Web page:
Shares of Compaq Computer Corp. jumped 1 9/16 to 34 7/16 yesterday as the company unveiled its latest battle plan against Dell Computer Corp. by targeting small- to mid-sized businesses through direct sales.
While the direct sales got the attention Wednesday, Compaq CEO Eckhard Pfeiffer was sure to emphasise that Compaq is not cutting out resellers. Pfeiffer said the direct sales will complement indirect channels to give customers choices. "Many want to do business both ways," said Pfeiffer, who noted that 65 percent of PC sales go through resellers. "We want to make Compaq the IT vendor of choice in all categories."
Compaq, with its Prosignia product line, will undercut its resellers, but will offer a fee for referrals to buy direct. PC resellers will also offer technical support.
Compaq said it won't simply give up direct sales to Dell and other players anymore. Pfeiffer said Compaq plans to become a leader in direct sales. Officials also said they can top Dell's shipping time with deliveries within five days compared to Dell's seven-day benchmark.
Analysts said that Compaq's move is important because it challenges Dell on its home turf -- the small- to mid-sized business markets. Compaq fares well in the high-end corporate market and dominates in the consumer space. By going with its hybrid direct-indirect model, it could grab more market share in the fast growing small-business market.
According to Access Media International, small and medium-sized businesses spent about $62bn (£38bn) on information technology in 1997, and that figure is expected to reach $120bn (£73bn) by 2002. "It's an impressive move," said Andy Neff, an analyst with Bear Stearns, referring to Compaq's announcement. "It allows them to address a growing market and extend their position."
Compaq officials said its strategy to target small businesses will utilise multi-channels and offer various services. Users can choose to buy direct from Compaq's site and get service warranties that would be carried out by resellers. Customers can also buy direct through resellers, which would act as "agents" and get a small commission. "It's not about channels, resellers or going direct," said Mike Winkler, general manager of PC Products for Compaq. "It's about choice and value added services."
Compaq said it will offer turnkey applications for e-commerce, package delivery, scheduling and connectivity. Through those services and warranty and leasing options, Compaq can build a steady revenue stream.
To stimulate demand, Compaq said it will launch a marketing blitz and be aggressive with pricing. Winkler compared Compaq direct prices as of Wednesday morning with comparable products on the Dell, Micron Electronics Inc. and Gateway sites and Compaq products were cheaper. The Prosignia brand includes desktop PCs starting at $1,219 (£743); servers priced at $1,447 (£882); and laptops priced at $1,999 (£1218).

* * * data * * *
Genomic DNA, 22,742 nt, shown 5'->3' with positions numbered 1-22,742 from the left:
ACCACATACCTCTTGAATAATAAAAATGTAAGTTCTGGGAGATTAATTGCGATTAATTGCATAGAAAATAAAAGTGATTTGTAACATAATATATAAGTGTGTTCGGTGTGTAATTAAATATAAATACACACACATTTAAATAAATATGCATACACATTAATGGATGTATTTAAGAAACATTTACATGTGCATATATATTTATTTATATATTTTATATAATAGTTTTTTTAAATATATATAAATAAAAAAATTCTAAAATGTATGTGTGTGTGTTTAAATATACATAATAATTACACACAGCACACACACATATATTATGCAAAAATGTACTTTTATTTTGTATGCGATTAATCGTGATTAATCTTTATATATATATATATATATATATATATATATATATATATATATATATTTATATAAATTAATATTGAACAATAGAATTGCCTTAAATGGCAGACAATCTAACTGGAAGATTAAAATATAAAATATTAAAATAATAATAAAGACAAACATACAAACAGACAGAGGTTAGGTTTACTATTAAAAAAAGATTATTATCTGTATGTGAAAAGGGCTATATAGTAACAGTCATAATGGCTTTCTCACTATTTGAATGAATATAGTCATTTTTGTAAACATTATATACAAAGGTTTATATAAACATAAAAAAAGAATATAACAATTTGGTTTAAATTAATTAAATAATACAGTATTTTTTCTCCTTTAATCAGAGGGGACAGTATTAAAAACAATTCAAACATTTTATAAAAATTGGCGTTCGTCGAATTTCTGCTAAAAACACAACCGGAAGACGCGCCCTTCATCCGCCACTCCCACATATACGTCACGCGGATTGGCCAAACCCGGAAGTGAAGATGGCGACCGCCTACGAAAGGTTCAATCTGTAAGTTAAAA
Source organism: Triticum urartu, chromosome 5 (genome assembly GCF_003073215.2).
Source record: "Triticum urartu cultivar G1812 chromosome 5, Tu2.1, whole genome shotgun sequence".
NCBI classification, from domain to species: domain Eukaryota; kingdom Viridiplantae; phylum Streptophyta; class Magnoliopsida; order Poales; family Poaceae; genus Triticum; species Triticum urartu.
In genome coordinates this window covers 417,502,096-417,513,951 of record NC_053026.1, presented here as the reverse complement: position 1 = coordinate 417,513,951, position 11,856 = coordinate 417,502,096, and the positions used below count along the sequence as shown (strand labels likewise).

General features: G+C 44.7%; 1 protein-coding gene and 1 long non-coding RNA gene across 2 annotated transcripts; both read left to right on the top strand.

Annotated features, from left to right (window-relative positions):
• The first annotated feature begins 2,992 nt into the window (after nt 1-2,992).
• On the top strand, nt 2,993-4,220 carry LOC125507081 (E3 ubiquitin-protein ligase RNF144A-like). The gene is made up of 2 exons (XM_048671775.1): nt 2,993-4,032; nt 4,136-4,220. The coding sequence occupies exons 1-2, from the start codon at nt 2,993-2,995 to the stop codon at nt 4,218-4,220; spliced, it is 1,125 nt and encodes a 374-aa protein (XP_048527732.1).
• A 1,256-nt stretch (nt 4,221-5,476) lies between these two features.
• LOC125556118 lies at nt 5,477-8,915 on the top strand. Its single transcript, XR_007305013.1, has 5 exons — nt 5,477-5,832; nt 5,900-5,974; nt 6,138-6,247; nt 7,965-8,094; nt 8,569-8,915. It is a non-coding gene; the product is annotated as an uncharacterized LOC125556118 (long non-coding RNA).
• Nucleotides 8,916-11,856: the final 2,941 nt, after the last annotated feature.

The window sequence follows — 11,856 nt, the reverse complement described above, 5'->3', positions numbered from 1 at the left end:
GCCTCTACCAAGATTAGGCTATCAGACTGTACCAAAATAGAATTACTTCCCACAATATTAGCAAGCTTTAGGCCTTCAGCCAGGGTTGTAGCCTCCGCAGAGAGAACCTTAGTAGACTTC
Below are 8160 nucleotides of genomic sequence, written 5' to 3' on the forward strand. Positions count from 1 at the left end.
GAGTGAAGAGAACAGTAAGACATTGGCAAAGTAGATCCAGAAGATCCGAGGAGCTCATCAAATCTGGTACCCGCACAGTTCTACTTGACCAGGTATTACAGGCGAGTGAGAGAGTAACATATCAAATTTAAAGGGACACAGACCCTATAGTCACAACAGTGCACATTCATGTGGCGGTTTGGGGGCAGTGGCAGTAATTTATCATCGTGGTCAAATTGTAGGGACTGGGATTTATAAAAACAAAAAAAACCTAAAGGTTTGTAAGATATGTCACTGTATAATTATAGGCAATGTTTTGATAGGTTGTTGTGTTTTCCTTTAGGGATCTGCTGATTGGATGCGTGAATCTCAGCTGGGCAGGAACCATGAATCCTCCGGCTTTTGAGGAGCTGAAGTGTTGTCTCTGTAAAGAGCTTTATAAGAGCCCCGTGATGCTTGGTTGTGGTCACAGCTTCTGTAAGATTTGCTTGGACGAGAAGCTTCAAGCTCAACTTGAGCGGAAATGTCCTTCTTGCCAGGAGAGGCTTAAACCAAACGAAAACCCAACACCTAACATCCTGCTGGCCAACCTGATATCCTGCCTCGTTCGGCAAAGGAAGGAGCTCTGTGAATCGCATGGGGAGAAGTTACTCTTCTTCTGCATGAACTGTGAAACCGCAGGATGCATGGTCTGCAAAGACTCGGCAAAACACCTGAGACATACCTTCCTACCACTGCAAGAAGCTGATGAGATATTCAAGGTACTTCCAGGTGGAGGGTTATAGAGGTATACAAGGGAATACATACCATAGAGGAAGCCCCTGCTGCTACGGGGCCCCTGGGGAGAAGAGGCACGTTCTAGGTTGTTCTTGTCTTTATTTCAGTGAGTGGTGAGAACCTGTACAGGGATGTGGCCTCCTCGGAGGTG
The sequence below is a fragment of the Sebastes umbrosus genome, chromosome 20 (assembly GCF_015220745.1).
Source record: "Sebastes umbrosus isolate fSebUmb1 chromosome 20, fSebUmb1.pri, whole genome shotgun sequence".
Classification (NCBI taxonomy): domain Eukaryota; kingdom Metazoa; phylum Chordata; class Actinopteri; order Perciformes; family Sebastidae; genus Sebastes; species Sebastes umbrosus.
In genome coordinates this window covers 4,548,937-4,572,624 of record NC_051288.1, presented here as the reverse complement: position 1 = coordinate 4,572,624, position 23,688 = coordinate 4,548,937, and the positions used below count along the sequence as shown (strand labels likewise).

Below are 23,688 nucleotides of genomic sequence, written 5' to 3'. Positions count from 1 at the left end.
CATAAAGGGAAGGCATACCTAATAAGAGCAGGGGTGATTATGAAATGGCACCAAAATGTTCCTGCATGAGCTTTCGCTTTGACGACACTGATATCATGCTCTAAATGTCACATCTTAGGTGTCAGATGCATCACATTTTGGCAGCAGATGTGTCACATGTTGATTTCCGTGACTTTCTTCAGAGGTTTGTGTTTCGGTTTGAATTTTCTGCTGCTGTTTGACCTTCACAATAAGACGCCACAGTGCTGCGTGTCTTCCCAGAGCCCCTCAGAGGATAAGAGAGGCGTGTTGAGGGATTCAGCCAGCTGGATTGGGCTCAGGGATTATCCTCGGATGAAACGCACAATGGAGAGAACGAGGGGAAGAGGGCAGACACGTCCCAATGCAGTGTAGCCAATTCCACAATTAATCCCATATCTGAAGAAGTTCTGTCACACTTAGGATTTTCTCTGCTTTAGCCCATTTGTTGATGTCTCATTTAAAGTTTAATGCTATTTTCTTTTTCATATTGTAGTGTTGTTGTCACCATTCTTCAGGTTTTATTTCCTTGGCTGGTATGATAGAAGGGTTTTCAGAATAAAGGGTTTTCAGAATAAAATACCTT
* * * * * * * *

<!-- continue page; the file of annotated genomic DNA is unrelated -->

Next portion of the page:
Although the Prosignia line will be offered domestically, it will be rolled out next year in Europe, starting off in the UK.
Some analysts said Compaq's strategy is meaningful, but it isn't like the company just turned on a switch and decided to sell direct. Robert Cihra, an analyst for ING Barings, said Compaq is just following through on what it's been talking about for years. "It's not like weren't offering anything direct," said Cihra. "They have a hybrid model." Analysts noted that Compaq has been selling direct to its largest customers for awhile just as Dell uses the channel to sell to the government and education markets. "There's plenty of evidence that the lines are blurring," said Pfeiffer. "We can mesh the two."
One executive at a direct vendor disagreed. "A pig dressed in a fur coat is still a pig," said Joel Kocher, chairman and CEO of Micron. "Yes, I think Compaq got more competitive on price with the move, but they still have no affinity for nor understanding of the direct customer."
Don Young, an analyst with PaineWebber, applauded Compaq's strategy, but said he'd take a wait-and-see approach. "The devil is in the details," said Young. "It's execution and whether they can sustain prices." Compaq officials said they can execute and cut prices because inventory is under control and the company is operating efficiently. Pfeiffer said inventory has been reduced to three weeks and that the company is approaching "the sensitive limit where resellers are out of product."
Cihra said prices aren't the real issue, costs are. As long as Dell and Gateway sell direct they will be able to take advantage of falling component prices. "You can price at anything you want, but as a shareholder I want to see the cost advantage," he said. "But if anyone can make the hybrid model work, Compaq can."